|Publication number||US6506328 B1|
|Application number||US 09/392,510|
|Publication date||Jan 14, 2003|
|Filing date||Sep 10, 1999|
|Priority date||Sep 10, 1998|
|Also published as||DE19841498A1, DE19841498C2, EP0986111A2, EP0986111A3|
|Publication number||09392510, 392510, US 6506328 B1, US 6506328B1, US-B1-6506328, US6506328 B1, US6506328B1|
|Original Assignee||Beru G|
|Export Citation||BiBTeX, EndNote, RefMan|
|Patent Citations (15), Referenced by (7), Classifications (10), Legal Events (6)|
|External Links: USPTO, USPTO Assignment, Espacenet|
1. Field of the Invention
The invention relates to a process for producing an electronic component in which electronic parts are located in a plastic housing, such as a Hall sensor.
2. Description of Related Art
Electronic components have been produced to date by potting or tightly embedding their electronic parts in a plastic housing because direct extrusion coating of electronic parts is not possible due to the thermal stresses in an extrusion coating process. These thermal stresses can result in possible damage of the electronic components due to the pressure load which occurs thereby. This means that finish-extrusion coating, for example, with thermoplastics or duroplastics, can destroy the electronic parts and can damage them because of the overly high pressure and at overly high temperature. On the other hand, potting with PU or epoxy resins is undesirable since such potting becomes hard and inflexible after curing.
To protect electronic parts against the damaging effects of an overly high pressure or an overly high temperature, they must be protected with an additional cover or a cap or by a potting compound in order to keep the injection compound away. This results in the fact that additional parts such as housing, cover, etc. must be used at added material and manufacturing costs.
In addition, potting of electronic parts, for example, with PU potting, requires a high cycle time for setting and is impractical for use in series production.
Other problems in the conventional production processes lie in the lack of fixing of the protective cover or the protective cap, formation of cavities with air inclusions, problems with different coefficients of thermal expansion of the materials during embedding with hard potting compounds and in the danger of cracks of parts during temperature cycles.
These difficulties become apparent in the conventional production processes as high time consumption and costs.
The primary object of the present invention is to devise an improved process for producing an electronic component in which electronic parts are located in a plastic housing that is efficient and cost effective.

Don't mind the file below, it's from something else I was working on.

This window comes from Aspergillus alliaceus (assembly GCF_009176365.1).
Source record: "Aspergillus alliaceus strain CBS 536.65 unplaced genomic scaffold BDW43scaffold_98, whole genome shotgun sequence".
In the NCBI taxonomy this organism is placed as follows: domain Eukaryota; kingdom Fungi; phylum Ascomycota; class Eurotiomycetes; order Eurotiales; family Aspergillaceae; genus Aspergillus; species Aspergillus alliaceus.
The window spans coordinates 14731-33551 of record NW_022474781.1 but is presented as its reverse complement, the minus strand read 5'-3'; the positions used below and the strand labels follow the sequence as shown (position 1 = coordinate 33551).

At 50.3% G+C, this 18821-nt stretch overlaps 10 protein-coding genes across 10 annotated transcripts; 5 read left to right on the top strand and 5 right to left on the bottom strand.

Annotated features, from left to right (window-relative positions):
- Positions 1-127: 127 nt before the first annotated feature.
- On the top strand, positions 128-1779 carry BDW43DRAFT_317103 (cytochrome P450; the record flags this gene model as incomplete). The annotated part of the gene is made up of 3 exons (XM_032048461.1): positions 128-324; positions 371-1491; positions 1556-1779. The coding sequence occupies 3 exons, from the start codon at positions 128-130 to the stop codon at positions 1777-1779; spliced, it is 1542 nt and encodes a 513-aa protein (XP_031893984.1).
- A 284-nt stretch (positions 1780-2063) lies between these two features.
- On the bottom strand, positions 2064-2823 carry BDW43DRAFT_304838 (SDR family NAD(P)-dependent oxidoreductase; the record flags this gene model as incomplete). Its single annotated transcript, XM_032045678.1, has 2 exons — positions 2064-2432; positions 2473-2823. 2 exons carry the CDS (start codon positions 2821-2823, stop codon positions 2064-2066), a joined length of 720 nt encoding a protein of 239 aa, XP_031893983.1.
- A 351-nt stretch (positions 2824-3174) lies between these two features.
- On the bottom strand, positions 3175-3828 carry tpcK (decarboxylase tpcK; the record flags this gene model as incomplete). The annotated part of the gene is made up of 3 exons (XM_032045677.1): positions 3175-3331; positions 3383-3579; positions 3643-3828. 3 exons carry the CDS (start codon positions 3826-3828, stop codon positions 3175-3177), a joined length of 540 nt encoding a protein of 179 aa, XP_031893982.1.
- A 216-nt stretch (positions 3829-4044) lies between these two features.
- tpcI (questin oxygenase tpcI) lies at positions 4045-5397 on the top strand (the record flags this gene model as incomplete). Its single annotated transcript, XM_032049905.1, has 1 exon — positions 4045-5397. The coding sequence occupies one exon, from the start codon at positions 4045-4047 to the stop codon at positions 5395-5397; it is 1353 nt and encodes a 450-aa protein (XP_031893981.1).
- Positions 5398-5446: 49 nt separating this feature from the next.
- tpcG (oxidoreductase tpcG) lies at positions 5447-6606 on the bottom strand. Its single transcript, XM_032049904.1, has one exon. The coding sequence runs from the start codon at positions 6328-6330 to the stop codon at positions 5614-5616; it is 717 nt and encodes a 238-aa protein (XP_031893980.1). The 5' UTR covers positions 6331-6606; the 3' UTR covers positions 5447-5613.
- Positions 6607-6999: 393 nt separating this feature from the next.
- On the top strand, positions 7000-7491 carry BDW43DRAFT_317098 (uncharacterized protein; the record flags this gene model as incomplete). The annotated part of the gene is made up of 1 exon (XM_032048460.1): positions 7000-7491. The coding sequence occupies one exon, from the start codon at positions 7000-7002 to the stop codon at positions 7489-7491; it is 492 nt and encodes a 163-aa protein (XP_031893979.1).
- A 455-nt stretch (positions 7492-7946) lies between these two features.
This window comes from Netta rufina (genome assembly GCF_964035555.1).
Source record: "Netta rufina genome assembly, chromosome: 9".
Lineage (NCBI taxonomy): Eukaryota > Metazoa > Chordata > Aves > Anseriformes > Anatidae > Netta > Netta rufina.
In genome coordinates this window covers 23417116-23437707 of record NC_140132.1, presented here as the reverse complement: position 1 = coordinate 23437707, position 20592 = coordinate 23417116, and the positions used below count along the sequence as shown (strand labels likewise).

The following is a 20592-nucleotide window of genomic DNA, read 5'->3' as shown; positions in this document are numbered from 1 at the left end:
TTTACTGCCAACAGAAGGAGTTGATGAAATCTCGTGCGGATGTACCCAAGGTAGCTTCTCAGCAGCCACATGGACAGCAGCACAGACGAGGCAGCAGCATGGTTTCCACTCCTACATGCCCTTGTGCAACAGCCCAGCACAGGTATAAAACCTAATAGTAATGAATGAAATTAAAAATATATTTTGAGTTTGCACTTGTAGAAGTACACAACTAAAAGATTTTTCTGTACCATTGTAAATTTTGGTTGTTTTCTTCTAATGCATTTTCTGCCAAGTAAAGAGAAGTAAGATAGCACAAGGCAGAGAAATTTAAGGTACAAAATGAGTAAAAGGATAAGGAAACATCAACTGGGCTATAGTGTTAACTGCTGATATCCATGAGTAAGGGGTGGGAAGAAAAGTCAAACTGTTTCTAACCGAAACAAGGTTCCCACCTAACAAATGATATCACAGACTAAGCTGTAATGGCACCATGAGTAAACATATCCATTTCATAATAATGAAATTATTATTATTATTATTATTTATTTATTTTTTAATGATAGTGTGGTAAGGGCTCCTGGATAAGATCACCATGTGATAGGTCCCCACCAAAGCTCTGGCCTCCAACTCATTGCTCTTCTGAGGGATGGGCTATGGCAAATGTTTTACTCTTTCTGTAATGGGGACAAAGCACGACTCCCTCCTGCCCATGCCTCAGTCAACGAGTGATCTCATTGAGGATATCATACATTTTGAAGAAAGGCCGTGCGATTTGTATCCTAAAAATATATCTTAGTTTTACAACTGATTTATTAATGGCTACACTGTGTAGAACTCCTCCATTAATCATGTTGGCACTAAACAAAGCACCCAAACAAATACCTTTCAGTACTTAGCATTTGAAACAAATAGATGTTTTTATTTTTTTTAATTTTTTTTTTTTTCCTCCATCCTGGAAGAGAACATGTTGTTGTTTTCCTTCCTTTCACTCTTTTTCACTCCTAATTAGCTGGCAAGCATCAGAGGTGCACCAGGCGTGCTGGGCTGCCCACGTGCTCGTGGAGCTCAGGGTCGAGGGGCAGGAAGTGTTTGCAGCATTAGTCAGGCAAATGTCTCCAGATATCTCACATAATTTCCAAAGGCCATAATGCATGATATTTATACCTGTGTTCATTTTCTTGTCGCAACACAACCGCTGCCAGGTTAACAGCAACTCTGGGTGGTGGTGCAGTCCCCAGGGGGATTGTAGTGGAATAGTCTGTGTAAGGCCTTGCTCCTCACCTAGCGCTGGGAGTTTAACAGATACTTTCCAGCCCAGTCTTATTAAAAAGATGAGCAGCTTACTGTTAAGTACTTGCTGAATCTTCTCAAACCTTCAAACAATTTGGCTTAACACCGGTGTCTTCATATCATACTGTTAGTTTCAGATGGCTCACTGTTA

This primary object is achieved the process for producing an electronic component in accordance with the present invention where the electronic parts are located in a hot-melt adhesive mass and afterwards, are finish-extrusion coated to form the housing.
In the process in accordance with the present invention, reliable embedding and fixing of the electronic parts in the hot-melt adhesive mass is possible such that the housing can then be formed with a conventional extrusion coating process and the electronic component thus acquires its final form.
Preferably, the electronic parts are embedded in the hot-melt adhesive mass or are extrusion coated with the hot-melt adhesive mass.
In particular, if similar materials are used for the mount of the electronic parts, the hot-melt adhesive as well as the housing, it is possible to equalize the coefficients of thermal expansion of these materials to such an extent that no problems arise in respect to thermal expansion.
In one preferred embodiment, these materials are polyamide materials.
This and other objects, features and advantages of the present invention will become more apparent from the following detailed description of the preferred embodiments when viewed in conjunction with the attached drawings.
FIG. 1a shows a sectional view of a Hall sensor which was produced using the process in accordance with the present invention;
FIG. 1b shows a plan view of the Hall sensor of FIG. 1a but with the hot-melt adhesive removed;
FIGS. 2a and 2 b each show a sectional view of the Hall sensor shown in FIGS. 1a and 1 b with a finish-extrusion coating which forms the housing; and
FIGS. 3a and 3 b each show a sectional view of a Hall sensor which was produced using a conventional process.
The following discussion describes in detail a Hall sensor produced using a process in accordance with the present invention. However, as can be readily appreciated by one skilled in the art, the process for producing an electronic component in accordance with the present invention may be used to produce any electronic component which has electronic parts which are located in a housing. Therefore, the present invented process and the discussion below should not be construed to be limited to the production of Hall sensors only, but may also be used to produce other electronic components as well.